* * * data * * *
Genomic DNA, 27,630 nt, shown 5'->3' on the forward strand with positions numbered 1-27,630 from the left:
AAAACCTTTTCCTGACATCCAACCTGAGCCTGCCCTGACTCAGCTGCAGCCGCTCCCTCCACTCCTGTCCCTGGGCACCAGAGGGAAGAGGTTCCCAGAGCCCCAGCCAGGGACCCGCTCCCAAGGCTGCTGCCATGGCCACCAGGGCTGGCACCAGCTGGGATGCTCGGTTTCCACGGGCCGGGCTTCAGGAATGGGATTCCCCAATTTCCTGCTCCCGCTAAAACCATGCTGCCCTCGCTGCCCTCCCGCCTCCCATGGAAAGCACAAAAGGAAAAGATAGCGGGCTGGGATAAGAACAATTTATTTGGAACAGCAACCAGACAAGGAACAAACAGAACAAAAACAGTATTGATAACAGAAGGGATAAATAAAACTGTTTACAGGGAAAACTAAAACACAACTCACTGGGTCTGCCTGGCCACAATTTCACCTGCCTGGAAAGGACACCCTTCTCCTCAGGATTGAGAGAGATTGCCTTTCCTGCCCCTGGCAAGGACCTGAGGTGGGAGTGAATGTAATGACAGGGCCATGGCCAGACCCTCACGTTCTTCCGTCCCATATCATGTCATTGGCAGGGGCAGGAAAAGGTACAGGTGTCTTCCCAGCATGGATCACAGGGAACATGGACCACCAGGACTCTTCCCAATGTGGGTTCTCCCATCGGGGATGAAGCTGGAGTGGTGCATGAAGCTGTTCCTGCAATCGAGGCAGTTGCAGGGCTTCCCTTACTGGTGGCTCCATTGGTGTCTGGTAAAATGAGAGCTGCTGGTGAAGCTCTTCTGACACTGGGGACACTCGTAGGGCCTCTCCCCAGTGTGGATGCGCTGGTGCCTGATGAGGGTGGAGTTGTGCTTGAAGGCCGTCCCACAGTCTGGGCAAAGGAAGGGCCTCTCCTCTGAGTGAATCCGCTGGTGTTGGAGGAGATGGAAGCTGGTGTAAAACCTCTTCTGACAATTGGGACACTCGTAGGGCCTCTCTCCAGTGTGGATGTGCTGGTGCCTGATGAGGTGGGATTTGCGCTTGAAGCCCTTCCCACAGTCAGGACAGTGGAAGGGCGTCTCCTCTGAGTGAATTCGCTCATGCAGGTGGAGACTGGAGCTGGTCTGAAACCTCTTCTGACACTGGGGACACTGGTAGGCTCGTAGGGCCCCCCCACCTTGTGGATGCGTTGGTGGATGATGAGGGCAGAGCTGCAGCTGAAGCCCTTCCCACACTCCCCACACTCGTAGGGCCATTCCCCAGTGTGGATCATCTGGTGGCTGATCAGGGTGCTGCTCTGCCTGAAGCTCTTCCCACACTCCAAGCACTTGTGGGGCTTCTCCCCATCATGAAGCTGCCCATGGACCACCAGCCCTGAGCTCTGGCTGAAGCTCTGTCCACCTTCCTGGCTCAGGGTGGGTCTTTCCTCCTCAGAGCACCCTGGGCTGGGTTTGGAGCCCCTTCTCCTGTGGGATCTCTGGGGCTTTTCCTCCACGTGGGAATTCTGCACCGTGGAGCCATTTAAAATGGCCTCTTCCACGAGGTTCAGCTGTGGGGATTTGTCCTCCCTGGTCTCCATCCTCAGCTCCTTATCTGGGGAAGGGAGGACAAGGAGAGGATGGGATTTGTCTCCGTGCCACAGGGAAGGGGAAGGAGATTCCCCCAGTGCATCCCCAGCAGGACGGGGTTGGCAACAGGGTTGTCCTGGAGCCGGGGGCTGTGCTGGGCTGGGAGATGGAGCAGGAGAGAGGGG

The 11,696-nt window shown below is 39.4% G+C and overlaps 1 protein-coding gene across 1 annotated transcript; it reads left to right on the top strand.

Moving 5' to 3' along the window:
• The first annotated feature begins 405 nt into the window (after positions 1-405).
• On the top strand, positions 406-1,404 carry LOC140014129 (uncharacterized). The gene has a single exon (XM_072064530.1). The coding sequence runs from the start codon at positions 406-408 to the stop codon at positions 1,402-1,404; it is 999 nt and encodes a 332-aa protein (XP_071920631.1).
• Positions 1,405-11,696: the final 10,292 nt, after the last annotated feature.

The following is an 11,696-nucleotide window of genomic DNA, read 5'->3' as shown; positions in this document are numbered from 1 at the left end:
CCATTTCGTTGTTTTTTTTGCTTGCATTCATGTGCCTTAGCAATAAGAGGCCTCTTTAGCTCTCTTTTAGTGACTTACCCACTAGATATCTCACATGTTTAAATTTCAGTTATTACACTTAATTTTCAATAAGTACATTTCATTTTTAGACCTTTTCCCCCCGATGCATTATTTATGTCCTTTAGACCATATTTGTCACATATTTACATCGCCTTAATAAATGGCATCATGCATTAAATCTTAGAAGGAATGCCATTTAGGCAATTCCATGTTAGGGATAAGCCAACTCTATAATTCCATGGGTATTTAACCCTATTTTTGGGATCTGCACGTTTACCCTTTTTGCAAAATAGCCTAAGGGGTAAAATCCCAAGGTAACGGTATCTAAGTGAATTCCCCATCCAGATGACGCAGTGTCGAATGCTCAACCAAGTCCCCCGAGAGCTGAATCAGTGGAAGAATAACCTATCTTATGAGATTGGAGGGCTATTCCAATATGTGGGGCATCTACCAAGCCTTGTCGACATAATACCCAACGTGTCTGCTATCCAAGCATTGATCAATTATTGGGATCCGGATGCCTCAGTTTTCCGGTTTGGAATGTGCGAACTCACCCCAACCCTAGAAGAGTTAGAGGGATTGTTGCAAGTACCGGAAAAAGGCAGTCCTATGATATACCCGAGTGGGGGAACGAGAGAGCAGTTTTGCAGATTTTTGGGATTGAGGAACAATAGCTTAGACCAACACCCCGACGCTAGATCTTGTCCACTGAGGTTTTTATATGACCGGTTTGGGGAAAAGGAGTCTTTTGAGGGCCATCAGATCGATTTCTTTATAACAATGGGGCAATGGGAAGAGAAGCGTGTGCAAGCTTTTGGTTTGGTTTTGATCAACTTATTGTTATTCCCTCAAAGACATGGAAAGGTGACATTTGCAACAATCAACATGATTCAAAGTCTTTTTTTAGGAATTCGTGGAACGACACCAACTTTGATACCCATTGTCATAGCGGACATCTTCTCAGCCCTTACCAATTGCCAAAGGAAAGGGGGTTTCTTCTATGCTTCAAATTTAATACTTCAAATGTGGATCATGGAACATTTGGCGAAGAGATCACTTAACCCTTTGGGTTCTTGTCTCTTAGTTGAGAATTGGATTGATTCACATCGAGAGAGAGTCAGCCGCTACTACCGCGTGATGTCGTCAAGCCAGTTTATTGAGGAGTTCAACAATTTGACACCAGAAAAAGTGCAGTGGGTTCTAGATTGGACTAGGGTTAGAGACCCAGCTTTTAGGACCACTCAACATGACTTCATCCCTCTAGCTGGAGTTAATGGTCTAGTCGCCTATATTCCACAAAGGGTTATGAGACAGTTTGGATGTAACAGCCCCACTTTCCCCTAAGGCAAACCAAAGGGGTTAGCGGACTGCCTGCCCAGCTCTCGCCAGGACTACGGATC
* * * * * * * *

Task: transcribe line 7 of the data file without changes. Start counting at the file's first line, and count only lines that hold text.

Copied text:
• Positions 1,405-11,696: the final 10,292 nt, after the last annotated feature.